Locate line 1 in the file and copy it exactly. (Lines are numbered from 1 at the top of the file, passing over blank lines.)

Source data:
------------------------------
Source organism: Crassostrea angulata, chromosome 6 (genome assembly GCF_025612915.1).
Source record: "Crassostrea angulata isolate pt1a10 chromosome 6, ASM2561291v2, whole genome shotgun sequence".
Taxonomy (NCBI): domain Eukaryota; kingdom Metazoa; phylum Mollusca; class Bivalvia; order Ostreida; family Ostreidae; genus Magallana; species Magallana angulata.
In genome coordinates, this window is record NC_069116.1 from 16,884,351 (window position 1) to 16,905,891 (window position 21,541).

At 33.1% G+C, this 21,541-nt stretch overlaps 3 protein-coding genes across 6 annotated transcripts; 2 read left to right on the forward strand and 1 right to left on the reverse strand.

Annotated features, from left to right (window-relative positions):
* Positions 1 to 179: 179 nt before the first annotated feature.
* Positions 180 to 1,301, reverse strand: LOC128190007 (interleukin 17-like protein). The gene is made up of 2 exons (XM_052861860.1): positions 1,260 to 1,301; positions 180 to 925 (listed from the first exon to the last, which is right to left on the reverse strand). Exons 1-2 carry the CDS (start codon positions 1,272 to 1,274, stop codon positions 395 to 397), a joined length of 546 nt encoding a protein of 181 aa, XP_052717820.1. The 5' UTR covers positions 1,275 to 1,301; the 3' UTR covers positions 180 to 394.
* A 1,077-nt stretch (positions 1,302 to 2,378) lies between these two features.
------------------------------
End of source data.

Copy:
Source organism: Crassostrea angulata, chromosome 6 (genome assembly GCF_025612915.1).